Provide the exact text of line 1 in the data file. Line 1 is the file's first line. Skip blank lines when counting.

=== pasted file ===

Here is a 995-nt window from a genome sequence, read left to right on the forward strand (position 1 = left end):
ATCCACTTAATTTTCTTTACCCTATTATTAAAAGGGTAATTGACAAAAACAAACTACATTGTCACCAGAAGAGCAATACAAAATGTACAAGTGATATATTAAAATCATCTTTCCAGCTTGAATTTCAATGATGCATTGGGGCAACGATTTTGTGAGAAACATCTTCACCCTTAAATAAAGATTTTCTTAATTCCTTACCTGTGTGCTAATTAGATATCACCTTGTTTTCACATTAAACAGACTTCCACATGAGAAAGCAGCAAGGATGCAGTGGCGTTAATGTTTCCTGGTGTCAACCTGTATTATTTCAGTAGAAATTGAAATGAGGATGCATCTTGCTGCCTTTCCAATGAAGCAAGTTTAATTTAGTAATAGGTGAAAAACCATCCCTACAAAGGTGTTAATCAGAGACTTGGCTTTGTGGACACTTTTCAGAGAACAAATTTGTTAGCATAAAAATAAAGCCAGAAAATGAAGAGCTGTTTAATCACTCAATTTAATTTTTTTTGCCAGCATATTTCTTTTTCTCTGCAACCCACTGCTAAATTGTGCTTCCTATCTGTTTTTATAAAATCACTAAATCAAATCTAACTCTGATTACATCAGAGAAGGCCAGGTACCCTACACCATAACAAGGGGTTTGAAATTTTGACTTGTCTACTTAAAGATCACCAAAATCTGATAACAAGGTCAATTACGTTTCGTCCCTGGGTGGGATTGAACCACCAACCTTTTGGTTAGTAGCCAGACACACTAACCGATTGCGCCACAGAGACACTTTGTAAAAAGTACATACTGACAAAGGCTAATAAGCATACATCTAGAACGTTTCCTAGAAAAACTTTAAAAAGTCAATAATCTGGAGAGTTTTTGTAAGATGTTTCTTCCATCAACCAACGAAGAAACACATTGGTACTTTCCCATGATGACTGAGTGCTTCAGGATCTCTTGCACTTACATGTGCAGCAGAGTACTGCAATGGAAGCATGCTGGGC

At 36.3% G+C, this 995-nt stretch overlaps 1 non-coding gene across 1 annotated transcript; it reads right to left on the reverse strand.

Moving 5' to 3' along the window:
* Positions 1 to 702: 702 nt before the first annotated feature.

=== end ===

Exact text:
Here is a 995-nt window from a genome sequence, read left to right on the forward strand (position 1 = left end):